Flasher: Love is Yours (Domino) | Under the Radar Magazine Under the Radar | Music Blog for the Indie Music Magazine
Monday, May 27th, 2024  


Love is Yours


Jun 21, 2022 Web Exclusive Bookmark and Share

They say that you should avoid politics on a first date. Personally, I’d like to know if my prospective partner is a member of the alt-right before taking things further. Flasher agrees. Throughout its new album, Love is Yours—the first in four years—the luminous duo conflates the political with the spousal. It’s in the album title, which introduces the concept of ownership into the most liberated and nebulous of feelings. Nothing escapes politicization, it seems to suggest. Capitalism’s iron grip on our lives goes deep. And yes, Flasher is from Washington, D.C., but Taylor Multiz has already made it clear that “Growing up in and making music in D.C. doesn’t give us any kind of special insight into those problems. If anything, we want to work to displace D.C. as the site where we locate our political investments.” It’s a central aim, but that reputation shouldn’t precede them.

Flasher made its sophomoric full-length as a duo, albeit with the help of producer and multi-instrumentalist Owen Wuerker. Despite bassist/co-vocalist Daniel Saperstein’s departure during the protracted gap since Constant image, Flasher is still very much a collective. There isn’t a lead singer. Instead, the vocals are democratized and ambiguous, almost every line sung in unison or harmony by Mulitz and Emma Baker, their voices intersecting like twilit pillow talk. “We think it’s more interesting when we (and listeners) have to identify with a multiplicity than just one person,” they told Northern Transmissions. In addition to preserving the unique personal voice established on 2018’s Constant Image, this keeps an undertone of conflict and irresolution percolating throughout, furthering one of the album’s cardinal themes: the transition from a jejune, movie-script-ending outlook on love to one that accepts the real-life complexity and difficulty of a long-term partnership.

“Damage” speaks to this: “I can feel you/I don’t want to be here/Damage is everywhere/Look around the room,” Baker and Multiz trail across one another, surveying the remnants of a relationship that litters a once sacred, impenetrable space. Then again, they could be talking about the January 6th insurrection. Lyrics across the album seem to be simultaneously about a romantic partner and the 45th president’s administration. “Tangerine,” for example, is a fruit that symbolizes wealth and is surely a reference to the man’s fake tan tone. The album even concludes with the line, “Don’t make me say it.” Don’t make me say his name—and don’t make me say that I don’t love you anymore.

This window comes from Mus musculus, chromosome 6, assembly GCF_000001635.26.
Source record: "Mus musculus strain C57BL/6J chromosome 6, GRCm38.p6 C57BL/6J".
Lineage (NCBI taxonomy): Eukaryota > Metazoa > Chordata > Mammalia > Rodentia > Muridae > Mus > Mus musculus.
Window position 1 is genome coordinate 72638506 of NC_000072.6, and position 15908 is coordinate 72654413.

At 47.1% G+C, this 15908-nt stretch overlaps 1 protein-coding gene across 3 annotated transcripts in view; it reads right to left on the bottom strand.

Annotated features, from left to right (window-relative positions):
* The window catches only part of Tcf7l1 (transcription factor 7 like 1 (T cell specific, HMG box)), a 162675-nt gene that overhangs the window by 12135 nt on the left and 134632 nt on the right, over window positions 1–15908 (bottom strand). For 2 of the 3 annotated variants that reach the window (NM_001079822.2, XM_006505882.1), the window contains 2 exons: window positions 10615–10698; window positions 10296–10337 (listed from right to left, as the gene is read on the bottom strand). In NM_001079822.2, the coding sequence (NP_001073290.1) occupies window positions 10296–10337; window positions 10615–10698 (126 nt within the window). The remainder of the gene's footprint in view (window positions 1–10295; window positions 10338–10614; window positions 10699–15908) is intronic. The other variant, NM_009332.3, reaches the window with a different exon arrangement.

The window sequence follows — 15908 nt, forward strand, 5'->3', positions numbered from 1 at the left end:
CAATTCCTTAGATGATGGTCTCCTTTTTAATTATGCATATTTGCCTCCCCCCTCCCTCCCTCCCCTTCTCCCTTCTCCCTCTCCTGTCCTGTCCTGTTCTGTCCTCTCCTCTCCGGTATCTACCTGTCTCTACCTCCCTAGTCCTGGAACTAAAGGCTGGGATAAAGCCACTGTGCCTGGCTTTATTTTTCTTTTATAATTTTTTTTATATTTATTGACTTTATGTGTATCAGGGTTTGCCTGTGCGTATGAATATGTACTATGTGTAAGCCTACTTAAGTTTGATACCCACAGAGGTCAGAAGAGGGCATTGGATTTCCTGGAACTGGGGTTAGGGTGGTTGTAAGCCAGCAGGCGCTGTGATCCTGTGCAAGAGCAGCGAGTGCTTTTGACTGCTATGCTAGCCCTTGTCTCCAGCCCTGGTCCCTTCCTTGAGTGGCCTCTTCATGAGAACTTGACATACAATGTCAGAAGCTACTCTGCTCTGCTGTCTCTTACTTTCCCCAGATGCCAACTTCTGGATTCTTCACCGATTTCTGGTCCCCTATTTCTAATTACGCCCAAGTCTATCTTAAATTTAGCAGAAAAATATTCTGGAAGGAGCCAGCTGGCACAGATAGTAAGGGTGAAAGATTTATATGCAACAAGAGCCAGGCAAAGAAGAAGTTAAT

There is sonic duplicity too. Delirious dance moments—pulsing harmonium and synthesizer that flirt with atonality—are like half-hearted attempts at carefree escapism that fail to exile the truth, that “living is so hard lately.” Baritone guitars emit clipped mood lines, evoking the more formidable offerings from Death Cab for Cutie and Deerhunter. Harmonic sequences brush against non-diatonic chords but release into home territory before the tension becomes too much (see “All Day Long” and “Dial Up”). In other words, Love is Yours masterfully obscures pop songs beneath pointed post-punk.

I thought the “Still a band :)” Twitter bio was going to haunt me forever. But Flasher is back. Like seeing an old friend who has been gone for a while, there are many new things to discuss and a few to revisit. Overriding this, however, is the unspoken truth that both of you are forever changed. A less self-assured artist might have changed the name, but this is Flasher. Slicing through darkness with surges of light is what the band does. (www.dominomusic.com/artists/flasher)

Author rating: 7.5/10

Rate this album
Average reader rating: 7/10


Submit your comment

Name Required

Email Required, will not be published


Remember my personal information
Notify me of follow-up comments?

Please enter the word you see in the image below:

There are no comments for this entry yet.